Would you believe that "modern" wireless technology had its debut in the United States almost 100 years ago on Cape Cod, Mass.? On January 18, 1903, inventor Guglielmo Marconi broadcast the first two-way transatlantic communication (by Morse code) between President Theodore Roosevelt and King Edward VII of Britain.
Today you may not be transmitting quite as far, but chances are your communiqu?- e-mails, Web site clippings, cellular phone calls - are just as important to your contemporaries as was that historic first transmission. Wireless technology has the potential to unleash us (pun intended) from our desk-bound PCs and yet keep us well connected to important data points found in our back-offices.
Wireless voice communication is growing at an explosive rate around the world. In the United States, cell phone usage grew tenfold from one million in 1987 to 10 million in 1993. Hundreds of thousands of cell phones are being sold each month, so much so that area codes and local exchanges are changing at a rate that's difficult to keep up with. Now we have to contend with 10-digit dialing just to call our neighbors.
Cellular phones have evolved from heavy automobile installed units to shirt pocket portables weighing less than a wallet. Cell phones are becoming so inexpensive as to replace the once venerable pocket pagers.
Personal digital assistants, also known as PDAs or handhelds, began as personal organizers, complete with a set of applications to make people's lives easier. Today they offer Internet connectivity, as well as a large number of hardware and software choices. A cousin to these units called a "Blackberry" is a hybrid pocket pager with a two- or three-line LCD screen and a miniature full alpha keyboard. These are used for e-mail and paging alerts.
Mobile computers - those used in business applications - can be divided into three groups: keyboard (handheld), pen-based (handheld) and vehicle mount (fork truck). These units can have a variety of features. One of the most common in our industry is the laser-driven bar-code reader.
All of these aforementioned wireless products are gaining a strong foothold among wholesalers today.
But what can it do for me?Wireless technology offers two major benefits: added mobility and time savings. The mobility from wireless technology is used by businesses to optimize their use of employee time not just in the office, but also in the warehouse and in the field. This added mobility enables better business decisions and provides better customer service. As a result, businesses are incorporating into their operations the hardware and applications required to more effectively take advantage of wireless benefits.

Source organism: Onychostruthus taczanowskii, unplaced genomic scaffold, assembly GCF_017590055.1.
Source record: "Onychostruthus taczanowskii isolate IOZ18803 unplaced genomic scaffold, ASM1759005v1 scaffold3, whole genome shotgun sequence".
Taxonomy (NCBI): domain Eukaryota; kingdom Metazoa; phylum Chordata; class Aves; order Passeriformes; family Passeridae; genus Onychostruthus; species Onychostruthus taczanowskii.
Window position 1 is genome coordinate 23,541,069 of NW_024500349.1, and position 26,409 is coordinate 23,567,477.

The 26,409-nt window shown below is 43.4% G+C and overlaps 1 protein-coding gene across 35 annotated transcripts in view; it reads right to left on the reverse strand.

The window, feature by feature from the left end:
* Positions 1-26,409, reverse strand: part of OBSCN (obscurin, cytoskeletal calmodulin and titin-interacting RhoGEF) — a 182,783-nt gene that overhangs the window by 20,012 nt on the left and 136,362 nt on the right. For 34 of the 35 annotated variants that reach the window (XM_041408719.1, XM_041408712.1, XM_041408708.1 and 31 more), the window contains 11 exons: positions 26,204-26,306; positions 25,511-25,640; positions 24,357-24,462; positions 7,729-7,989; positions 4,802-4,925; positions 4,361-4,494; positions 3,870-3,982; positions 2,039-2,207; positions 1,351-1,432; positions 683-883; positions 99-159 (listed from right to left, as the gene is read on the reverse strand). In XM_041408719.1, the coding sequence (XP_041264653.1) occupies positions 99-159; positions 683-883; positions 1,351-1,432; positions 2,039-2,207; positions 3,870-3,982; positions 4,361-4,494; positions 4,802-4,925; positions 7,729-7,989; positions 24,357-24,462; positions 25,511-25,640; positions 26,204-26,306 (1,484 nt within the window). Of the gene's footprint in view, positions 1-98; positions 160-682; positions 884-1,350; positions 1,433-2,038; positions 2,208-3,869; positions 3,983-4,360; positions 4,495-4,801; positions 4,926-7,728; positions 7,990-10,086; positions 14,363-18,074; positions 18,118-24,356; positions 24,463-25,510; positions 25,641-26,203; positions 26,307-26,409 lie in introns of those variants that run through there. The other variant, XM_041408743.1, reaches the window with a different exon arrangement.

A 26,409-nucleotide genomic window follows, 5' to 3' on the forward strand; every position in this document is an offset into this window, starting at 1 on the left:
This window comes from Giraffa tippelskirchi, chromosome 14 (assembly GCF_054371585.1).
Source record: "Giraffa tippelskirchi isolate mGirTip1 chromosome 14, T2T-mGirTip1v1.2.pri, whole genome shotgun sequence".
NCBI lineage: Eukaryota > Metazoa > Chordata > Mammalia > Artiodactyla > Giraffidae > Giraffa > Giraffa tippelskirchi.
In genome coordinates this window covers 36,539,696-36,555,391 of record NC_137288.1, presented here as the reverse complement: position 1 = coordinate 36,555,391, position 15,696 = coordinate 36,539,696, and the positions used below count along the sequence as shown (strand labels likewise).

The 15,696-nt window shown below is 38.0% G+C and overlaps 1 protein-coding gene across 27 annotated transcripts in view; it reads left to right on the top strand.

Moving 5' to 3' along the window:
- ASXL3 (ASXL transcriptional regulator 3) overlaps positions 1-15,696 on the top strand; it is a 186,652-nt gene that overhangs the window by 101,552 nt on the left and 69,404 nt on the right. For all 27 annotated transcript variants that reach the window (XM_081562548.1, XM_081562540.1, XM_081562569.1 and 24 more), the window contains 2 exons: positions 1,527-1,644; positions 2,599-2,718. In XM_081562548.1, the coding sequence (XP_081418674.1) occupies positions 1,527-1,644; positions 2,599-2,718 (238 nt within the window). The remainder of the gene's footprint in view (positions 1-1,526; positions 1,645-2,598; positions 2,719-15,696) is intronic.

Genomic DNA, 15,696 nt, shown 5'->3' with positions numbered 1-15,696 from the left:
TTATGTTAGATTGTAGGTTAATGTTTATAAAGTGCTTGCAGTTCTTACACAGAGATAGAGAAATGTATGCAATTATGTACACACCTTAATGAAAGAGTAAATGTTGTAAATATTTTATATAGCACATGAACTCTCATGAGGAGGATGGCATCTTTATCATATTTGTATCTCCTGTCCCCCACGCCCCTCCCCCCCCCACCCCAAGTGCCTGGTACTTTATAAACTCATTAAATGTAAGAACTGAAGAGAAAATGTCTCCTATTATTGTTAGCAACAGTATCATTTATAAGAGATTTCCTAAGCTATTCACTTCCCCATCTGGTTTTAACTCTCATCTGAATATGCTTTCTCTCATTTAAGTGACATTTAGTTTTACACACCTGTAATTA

Cutting-edge companies today are realizing that time is a critical component of competitive advantage. The way leading companies manage time in new sales initiatives, product introduction and marketing, as well as in distribution and service, represents a powerful new source of competitive advantage. By reducing the time expended in all aspects of business, wholesalers reduce costs, improve quality and stay close to their customer base.
Before one faucet can move from the warehouse to the customer, a packet of information needs to be generated and routed through the wholesaler's system. Acquiring, storing and moving this data throughout the company is just as important as the physical delivery of the product. Until wireless was available, this critical information could only be transmitted over the wholesaler's wired network. Whether you're researching product specs for a job, transmitting a purchase order to a vendor or entering a sales order, wireless can make the process more efficient. But that's not all; here are some additional tasks that can be handled by wireless:
- Web browsing;
- Signature capture on deliveries;
- Integrated bar-code scanning;
- Connecting to a portable printer; and
- GPS and map service for delivery vehicles and field sales persons.
Practically any computer or peripheral can be connected via wireless technology to other computers in your network.
Wireless technology is one of those innovations that we probably can get along without, but it can be readily cost justified with its relatively inexpensive buy-in costs. There are solid arguments to be made that better customer service and lower internal processing costs can be realized by moving these functions closer to where and when they occur, rather than recording information on paper forms, schedules, phone lists, etc.
Next time I'll explain how wireless works in its three most popular forms: cellular, radio frequency and infrared.